by Erik Deckers
American Reporter Humor Writer
January 20, 2005
Make My Day
SYRACUSE, Ind. -- I've achieved a major milestone: This is my 500th column for The American Reporter. For nine years, eight months, and one week, I have published a humor column every Thursday night. If I were a baseball player, I would be 21st on the all-time home run leader list, behind Ken Griffey, Jr., who has 501 - home runs, not columns. Ken Griffey, Jr. can't tell a joke to save his life.
Of course, if I were a professional baseball player, I would be paid to scratch myself on national television, instead of doing it at home for free.
I first became a humor columnist back in 1994 when I met Al Nich, the publisher of the Wakarusa Tribune, at a meeting for my county's Democratic Party. All three of us were there, and Al was a special guest. I asked him if he would be interested in publishing a weekly humor column for his paper. He read over my samples, and examined them for the subtle nuances and underlying theme of each piece. Then he looked me square in the eye and asked, "Are you a Democrat?"
Yes, I am, I assured him.
"Great. Welcome aboard."
That was it? No discussion over finer points of column writing, no questions about whether I had the wherewithal to be a humor columnist, or if I could even use wherewithal correctly in a sentence?
Nope. I only had to be a Democrat. The humor - it was hoped - would follow. And all this proved to me that only Democrats are funny. Republicans are source material.
I cling to this belief to this day.
It was not always so easy, or so funny when I first started. Those early days were ... well, bad. The problem was, I didn't realize how bad. My first columns weren't so much awful, as they were - okay, they were awful.
I had occasion to read my early columns a year ago. My fervent hope is that all copies of the Wakarusa Tribune from that year have been shredded, burned, and the ashes buried at the bottom of a compost pile that has been fired into the sun. I'll even pay for the fuel.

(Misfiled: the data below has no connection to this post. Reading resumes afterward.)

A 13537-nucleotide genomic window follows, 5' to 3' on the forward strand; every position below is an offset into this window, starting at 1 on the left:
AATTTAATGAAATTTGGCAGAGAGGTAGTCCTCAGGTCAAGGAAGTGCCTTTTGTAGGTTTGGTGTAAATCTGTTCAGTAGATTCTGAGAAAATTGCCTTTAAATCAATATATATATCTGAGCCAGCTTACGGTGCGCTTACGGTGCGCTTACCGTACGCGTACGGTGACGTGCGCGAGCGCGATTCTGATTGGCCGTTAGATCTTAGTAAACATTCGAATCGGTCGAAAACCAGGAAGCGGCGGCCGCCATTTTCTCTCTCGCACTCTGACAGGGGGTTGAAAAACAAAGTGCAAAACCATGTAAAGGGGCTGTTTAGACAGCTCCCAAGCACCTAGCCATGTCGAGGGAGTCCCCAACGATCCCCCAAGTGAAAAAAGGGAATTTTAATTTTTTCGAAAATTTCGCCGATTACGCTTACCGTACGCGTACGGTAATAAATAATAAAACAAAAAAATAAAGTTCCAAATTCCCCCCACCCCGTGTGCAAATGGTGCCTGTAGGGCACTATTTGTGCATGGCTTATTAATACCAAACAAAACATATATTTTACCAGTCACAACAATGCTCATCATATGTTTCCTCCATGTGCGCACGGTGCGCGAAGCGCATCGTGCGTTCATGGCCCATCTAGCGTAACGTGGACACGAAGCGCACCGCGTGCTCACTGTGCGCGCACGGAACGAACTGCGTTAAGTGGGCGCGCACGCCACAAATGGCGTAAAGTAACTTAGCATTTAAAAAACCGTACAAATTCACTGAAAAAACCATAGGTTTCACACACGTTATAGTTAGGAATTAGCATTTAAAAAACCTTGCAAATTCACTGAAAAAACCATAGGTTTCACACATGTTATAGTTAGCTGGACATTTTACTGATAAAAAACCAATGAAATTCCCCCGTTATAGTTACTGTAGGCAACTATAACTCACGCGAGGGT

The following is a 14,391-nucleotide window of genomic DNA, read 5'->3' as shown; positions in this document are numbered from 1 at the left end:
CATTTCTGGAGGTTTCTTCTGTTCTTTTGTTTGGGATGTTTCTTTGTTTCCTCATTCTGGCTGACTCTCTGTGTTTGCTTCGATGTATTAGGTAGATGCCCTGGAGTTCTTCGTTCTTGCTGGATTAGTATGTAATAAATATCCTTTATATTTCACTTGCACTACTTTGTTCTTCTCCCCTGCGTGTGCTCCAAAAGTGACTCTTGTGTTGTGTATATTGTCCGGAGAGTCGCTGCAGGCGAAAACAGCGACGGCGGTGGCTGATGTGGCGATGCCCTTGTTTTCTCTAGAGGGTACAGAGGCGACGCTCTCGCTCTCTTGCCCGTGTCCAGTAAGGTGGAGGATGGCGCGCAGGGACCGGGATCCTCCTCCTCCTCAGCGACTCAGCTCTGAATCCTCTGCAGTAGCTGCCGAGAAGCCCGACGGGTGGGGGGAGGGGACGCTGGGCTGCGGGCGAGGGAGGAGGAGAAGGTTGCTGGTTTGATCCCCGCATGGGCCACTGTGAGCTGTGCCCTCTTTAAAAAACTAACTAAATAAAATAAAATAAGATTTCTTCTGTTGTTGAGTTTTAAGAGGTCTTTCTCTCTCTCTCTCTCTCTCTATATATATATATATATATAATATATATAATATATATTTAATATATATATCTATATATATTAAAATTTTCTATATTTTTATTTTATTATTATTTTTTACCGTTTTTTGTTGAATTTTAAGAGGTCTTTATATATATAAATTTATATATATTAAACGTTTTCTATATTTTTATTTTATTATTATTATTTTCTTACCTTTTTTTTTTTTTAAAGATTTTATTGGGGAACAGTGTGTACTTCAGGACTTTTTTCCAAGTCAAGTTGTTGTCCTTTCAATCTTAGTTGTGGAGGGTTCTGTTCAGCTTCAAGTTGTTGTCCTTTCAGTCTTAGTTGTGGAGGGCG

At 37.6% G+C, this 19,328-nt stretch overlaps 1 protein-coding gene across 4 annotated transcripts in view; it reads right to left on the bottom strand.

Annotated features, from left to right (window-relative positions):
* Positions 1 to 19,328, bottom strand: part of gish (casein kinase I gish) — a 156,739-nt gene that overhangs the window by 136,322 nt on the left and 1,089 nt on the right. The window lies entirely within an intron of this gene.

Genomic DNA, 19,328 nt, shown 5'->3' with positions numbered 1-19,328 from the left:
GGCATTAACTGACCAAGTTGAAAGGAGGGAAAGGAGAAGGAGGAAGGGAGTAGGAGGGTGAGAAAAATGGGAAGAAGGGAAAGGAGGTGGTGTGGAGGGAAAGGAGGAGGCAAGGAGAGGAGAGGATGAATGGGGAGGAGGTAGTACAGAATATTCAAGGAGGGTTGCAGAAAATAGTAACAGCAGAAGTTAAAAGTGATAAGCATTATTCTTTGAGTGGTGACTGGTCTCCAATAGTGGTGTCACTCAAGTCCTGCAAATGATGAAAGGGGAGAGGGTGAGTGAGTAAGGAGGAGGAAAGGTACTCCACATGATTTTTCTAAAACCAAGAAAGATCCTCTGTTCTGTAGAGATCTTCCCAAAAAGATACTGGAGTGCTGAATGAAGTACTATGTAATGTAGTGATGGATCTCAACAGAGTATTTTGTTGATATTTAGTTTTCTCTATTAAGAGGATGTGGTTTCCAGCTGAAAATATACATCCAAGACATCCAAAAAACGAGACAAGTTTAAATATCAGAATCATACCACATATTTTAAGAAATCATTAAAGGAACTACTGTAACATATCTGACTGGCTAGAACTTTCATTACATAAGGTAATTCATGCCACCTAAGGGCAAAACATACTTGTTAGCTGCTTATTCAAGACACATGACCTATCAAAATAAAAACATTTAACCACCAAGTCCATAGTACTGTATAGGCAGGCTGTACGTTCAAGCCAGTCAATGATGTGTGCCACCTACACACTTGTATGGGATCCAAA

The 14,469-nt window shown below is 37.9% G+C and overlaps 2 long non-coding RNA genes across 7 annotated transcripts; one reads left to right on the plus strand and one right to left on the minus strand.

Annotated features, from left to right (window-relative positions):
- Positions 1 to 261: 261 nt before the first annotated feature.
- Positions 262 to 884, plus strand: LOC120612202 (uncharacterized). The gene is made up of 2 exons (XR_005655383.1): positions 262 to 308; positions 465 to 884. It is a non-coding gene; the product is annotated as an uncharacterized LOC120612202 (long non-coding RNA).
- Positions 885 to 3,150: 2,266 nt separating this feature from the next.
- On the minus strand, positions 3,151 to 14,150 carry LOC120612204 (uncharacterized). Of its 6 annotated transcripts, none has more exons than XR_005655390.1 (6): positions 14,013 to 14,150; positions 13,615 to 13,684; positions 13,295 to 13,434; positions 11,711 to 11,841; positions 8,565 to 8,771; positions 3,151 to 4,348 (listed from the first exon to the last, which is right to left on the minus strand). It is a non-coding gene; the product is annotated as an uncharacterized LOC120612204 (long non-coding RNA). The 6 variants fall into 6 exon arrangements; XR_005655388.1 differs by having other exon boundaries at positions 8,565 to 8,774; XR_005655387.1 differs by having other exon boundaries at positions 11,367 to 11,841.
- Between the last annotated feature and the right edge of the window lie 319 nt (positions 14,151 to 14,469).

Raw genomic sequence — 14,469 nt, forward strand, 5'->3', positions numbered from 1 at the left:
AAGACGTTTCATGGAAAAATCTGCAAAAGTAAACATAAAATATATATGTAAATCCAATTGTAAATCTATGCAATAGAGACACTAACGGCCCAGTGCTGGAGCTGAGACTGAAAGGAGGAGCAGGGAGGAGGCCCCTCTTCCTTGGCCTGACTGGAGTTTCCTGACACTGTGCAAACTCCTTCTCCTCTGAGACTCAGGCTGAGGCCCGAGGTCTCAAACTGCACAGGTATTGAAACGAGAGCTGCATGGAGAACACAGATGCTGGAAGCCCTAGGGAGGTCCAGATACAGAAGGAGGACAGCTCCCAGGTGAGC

But, I slowly got better. I began studying the process of humor, other humor writers, and taped several television programs, and watched them over and over to learn any secret I could. At least that's what I told my wife when she asked why I was watching that Victoria's Secret commercial for the 57th time.
It may also explain the angry letter I received two years into my writing career. "Boobs have no place in satire," the letter writer told me. This struck me as both odd and unfair. Dave Barry made an entire career out of sticking his finger in his nose and writing about whatever he found, or saying things like "'I'm not making this up' sounds like a good name for a rock band," while I get a literary dope slap for talking about boobs? Admittedly, they were Pamela Anderson's boobs, but I believed boobs should be an integral part of any humorist's repertoire.
Actually, I received two letters. My second one was an emailed finger-wagging by a reader, Constance Daley, because I used the H-word a few times. She said I shouldn't rely on "potty words" for my humor - words like "boobs," I suppose - so I challenged her to do better.
She showed me though, because she published her very first book four years later.
Nowadays, I try discourage people from writing. It's not out of professional jealousy or pettiness so much as I just don't want anyone to be better than me.
During my self-education, I sought out other humorists, both famous and non-famous, to get their advice on humor writing. And some of them would even share their secrets. I'll never forget what Garrison Keillor said when I asked him about whether I should write about current events.
"How did you get in here?!" he said.
After I persuaded him not to call the police or shoot me - we were at a public book signing, after all - he said I should try writing more current events, and not worry so much about doing personal stories. This was a great relief because there were all kinds of great things happening in the news, and I was missing them. That, and I had a pretty boring childhood, and had already used up the few stories I had.
It's been an interesting 500 weeks. I've written about my childhood and my own children. Stupid lawsuits and the funniest joke in the world. U.S. Presidential elections and the president of Turkmenistan. I have written about hundreds of different topics and experimented with several different writing styles. And I've learned one very important lesson that will stay with me for the rest of my life.
Boobs really are an integral part of humor and satire.